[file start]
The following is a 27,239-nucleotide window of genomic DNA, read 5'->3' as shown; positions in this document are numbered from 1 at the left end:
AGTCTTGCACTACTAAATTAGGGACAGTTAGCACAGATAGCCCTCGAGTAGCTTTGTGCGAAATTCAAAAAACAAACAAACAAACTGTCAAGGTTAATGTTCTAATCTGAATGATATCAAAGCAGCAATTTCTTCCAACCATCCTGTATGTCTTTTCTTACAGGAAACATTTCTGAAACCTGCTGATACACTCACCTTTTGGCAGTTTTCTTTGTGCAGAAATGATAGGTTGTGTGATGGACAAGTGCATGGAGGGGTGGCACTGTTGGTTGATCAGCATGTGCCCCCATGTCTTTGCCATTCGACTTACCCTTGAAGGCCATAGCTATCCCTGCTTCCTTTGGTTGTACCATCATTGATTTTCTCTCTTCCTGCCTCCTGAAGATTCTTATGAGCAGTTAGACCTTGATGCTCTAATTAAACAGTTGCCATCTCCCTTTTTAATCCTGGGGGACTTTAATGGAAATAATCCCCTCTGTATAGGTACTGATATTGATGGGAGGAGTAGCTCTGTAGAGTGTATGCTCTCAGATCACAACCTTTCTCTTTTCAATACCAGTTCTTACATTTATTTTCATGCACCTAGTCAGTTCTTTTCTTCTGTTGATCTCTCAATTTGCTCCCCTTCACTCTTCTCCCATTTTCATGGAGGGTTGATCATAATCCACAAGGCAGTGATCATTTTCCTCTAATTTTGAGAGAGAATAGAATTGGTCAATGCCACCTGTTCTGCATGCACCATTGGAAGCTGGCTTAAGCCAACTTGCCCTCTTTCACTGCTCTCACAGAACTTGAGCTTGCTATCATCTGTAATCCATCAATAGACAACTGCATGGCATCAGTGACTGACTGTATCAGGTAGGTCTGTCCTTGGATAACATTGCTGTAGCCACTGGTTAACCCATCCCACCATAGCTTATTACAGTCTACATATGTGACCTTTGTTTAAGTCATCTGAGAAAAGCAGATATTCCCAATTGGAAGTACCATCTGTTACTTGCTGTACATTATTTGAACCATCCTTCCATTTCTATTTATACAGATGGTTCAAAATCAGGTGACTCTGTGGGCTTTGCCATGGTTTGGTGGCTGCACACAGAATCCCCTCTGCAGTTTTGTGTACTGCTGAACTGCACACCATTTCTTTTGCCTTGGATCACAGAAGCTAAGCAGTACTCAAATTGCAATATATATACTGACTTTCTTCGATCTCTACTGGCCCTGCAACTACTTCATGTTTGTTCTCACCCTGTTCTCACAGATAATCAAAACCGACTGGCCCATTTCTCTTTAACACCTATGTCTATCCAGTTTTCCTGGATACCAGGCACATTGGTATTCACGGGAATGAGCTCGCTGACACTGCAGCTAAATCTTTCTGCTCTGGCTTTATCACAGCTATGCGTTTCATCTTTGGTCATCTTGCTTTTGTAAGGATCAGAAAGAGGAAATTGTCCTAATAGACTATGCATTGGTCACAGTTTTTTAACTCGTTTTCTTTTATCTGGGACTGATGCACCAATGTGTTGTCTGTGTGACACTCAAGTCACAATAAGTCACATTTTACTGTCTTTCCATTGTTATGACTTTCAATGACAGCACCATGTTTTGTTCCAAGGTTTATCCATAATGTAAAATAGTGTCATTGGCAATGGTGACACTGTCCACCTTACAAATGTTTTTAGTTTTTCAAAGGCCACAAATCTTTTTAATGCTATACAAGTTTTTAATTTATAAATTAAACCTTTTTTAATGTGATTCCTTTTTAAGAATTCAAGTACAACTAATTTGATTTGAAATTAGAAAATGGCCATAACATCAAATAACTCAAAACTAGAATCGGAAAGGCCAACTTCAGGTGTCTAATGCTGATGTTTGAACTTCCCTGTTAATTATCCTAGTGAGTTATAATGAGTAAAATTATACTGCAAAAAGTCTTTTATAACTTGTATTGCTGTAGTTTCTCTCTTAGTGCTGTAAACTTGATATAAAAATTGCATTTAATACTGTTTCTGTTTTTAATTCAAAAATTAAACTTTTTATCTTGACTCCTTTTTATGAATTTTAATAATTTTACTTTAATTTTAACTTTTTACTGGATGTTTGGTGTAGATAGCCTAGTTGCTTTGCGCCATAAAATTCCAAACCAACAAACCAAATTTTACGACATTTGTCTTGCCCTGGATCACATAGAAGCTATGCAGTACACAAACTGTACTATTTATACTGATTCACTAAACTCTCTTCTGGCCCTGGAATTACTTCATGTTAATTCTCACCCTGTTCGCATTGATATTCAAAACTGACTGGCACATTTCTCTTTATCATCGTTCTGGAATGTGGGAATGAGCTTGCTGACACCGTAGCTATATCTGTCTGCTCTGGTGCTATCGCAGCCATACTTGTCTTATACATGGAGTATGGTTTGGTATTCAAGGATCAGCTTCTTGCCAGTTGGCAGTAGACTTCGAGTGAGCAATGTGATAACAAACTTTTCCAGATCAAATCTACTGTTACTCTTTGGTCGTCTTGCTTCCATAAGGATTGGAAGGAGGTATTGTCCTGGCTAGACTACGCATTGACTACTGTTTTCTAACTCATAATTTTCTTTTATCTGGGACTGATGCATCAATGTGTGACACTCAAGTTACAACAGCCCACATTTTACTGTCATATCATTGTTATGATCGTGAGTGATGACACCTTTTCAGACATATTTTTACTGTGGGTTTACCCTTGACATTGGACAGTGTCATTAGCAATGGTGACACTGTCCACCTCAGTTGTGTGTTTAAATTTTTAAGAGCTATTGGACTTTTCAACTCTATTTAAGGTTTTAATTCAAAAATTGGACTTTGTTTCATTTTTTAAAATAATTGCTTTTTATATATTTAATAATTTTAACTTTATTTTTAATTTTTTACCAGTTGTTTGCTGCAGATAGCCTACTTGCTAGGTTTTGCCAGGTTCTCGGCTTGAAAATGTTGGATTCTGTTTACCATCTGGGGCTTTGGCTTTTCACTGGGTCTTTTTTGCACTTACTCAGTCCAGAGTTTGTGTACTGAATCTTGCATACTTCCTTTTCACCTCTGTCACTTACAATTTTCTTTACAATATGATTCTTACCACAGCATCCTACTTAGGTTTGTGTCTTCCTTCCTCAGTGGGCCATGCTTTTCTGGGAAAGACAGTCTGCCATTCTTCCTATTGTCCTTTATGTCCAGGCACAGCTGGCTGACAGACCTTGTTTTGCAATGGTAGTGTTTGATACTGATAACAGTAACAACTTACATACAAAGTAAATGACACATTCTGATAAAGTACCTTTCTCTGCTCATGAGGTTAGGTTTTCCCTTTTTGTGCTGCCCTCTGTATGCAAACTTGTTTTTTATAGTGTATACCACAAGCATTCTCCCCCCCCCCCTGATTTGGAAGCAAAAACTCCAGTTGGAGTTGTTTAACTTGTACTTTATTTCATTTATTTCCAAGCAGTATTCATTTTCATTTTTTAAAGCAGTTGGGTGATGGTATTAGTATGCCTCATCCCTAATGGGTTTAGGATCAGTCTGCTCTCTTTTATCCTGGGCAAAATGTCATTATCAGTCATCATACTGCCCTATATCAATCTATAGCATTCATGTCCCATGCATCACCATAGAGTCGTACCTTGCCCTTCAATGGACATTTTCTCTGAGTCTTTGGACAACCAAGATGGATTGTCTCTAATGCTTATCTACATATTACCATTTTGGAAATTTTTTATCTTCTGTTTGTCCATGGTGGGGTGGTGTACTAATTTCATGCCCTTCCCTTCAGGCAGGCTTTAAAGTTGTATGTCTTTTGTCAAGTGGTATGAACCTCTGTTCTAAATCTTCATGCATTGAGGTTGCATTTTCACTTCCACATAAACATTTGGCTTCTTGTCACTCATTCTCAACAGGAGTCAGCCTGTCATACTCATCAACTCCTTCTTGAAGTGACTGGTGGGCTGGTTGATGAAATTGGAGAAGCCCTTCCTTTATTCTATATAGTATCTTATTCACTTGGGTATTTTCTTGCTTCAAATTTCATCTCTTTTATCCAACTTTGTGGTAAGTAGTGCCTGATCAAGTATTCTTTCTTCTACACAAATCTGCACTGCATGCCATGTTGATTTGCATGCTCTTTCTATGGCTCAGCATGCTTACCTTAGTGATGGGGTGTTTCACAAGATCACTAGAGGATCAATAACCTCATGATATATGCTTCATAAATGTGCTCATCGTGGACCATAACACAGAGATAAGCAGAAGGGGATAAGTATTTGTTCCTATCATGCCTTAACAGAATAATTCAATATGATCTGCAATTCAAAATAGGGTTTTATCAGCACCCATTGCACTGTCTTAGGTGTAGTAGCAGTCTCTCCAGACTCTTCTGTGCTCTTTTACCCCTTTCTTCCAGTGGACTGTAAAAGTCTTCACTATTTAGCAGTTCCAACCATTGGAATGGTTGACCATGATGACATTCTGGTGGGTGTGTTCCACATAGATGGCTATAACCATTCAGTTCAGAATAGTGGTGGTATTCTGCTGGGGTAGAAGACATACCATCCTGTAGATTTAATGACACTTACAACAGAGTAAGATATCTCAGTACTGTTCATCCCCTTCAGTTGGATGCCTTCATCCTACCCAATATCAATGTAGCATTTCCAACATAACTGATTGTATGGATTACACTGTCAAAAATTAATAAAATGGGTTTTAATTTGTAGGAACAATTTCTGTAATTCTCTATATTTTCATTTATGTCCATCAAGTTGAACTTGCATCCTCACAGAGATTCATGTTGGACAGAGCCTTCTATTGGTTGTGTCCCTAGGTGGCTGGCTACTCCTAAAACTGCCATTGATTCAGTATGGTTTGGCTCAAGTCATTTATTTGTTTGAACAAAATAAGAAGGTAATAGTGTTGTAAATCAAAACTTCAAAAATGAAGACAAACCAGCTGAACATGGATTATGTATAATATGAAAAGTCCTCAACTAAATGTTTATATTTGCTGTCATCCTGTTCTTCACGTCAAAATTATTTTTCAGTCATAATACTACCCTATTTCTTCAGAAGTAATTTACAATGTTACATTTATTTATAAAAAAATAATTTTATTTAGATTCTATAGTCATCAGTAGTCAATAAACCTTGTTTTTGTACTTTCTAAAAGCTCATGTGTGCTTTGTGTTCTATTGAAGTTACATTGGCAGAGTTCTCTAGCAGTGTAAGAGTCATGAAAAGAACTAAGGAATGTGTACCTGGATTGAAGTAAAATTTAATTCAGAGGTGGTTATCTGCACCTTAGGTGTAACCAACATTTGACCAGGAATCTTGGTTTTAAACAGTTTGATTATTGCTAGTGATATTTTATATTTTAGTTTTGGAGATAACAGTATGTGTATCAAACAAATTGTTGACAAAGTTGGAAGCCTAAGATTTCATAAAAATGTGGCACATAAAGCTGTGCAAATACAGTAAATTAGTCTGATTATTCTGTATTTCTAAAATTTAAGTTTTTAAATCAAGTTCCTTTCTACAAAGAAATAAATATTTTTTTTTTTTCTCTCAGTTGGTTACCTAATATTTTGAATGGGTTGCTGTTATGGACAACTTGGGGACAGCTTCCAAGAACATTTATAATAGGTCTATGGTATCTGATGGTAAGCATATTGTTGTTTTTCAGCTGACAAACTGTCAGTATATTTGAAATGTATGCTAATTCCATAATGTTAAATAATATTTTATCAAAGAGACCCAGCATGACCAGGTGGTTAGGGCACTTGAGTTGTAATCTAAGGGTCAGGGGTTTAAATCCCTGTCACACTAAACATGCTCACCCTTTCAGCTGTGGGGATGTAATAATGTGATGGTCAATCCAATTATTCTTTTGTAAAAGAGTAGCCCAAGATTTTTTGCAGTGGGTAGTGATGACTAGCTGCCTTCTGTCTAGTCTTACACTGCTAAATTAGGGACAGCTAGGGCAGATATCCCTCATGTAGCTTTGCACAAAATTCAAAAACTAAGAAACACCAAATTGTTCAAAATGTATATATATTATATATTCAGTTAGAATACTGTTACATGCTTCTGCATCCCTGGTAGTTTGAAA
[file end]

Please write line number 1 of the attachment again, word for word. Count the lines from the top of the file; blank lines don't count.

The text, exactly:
The following is a 27,239-nucleotide window of genomic DNA, read 5'->3' as shown; positions in this document are numbered from 1 at the left end: